Author: Andy Hanley
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The week in UK Anime - 14th May 2016
Greetings all! Here we are again, after what I like to think was a worthwhile inaugural "The week in UK Anime" editorial - this time we've moved onto the site's article section though, which hopefully helps to make things a little more easily readable.
It's been another busy week here on the site, not least because of the incessant march towards the MCM London Comic Con at the end of the month. With everyone's plans for the show now coming into focus there's been lots of back and forth e-mails around interview opportunities as well as less formal "hey, we need to catch up for a beer to shoot the breeze" conversations, and of course at the back of my mind is the need to work all of this around the panel schedule where we'll be doing our usual job of battling with Internet connectivity issues to live Tweet all of the major announcements from the show as they happen. No doubt the next couple of weeks will include lots of behind the scenes prodding of people, frantic e-mails to shuffle times around, and then last minute messages and phone calls when even those plans fall into the sea. In short then: London Comic Con is hard work.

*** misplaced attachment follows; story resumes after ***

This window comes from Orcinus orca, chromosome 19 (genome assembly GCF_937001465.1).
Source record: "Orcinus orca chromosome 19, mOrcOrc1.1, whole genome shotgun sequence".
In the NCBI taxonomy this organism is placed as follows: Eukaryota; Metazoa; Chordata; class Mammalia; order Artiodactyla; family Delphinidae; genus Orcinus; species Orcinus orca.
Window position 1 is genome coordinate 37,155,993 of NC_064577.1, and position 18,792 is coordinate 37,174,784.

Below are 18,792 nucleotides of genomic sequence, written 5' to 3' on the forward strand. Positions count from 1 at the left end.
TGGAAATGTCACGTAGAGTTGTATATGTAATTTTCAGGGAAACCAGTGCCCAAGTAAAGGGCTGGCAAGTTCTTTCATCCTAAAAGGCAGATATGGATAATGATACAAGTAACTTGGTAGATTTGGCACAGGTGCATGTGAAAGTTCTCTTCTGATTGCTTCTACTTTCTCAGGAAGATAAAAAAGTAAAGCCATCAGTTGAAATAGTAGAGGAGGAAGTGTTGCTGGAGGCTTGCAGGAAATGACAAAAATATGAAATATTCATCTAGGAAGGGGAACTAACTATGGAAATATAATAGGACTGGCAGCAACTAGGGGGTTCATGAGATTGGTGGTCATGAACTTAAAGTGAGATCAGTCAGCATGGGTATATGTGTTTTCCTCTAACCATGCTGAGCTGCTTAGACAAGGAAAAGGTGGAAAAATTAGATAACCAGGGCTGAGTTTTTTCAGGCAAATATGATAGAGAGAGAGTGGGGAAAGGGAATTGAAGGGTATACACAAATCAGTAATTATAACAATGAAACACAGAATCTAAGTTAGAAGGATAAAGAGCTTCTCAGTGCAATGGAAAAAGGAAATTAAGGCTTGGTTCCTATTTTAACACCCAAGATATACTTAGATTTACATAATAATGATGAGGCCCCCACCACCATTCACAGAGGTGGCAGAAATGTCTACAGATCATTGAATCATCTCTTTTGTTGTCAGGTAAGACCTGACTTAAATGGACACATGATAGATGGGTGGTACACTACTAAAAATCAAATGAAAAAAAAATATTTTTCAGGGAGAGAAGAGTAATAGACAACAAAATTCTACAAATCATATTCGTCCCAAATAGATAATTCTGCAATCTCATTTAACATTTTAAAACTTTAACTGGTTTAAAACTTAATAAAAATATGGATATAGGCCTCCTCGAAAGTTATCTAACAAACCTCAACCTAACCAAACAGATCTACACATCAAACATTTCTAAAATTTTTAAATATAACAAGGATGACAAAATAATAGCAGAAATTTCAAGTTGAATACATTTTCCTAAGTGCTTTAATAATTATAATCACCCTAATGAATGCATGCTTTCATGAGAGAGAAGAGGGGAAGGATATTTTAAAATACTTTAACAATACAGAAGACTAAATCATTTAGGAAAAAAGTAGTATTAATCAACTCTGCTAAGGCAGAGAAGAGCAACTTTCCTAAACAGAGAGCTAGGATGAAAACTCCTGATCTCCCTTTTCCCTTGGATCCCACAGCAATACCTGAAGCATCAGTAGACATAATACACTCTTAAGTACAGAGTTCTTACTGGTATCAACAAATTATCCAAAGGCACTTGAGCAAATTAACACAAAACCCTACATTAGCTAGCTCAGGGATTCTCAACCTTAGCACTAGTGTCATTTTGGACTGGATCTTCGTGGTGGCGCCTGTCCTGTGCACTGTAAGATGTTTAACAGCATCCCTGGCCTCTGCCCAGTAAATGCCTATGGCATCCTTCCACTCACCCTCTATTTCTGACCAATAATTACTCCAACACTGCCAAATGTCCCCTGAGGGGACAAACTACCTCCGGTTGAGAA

That aside, it's also been a busy time as we've seen Universal Pictures ramping up for their first foray into anime on home video for the UK (and other European territories) - our strong relationship with them has granted us an exclusive look at all of the physical extras of their first Seraph of the End release, and we should be taking a look at a final retail Blu-ray copy of this Collector's Edition in the next week or so. Oh, and you can even win a copy of that for yourself, so don't miss that opportunity! It's worth noting that our communication with Universal is very much a two-way street - they want to hear your feedback be it good or bad, so if you have any thoughts or questions then comment on the articles, videos or our forum and you can rest assured those thoughts will filter back to them.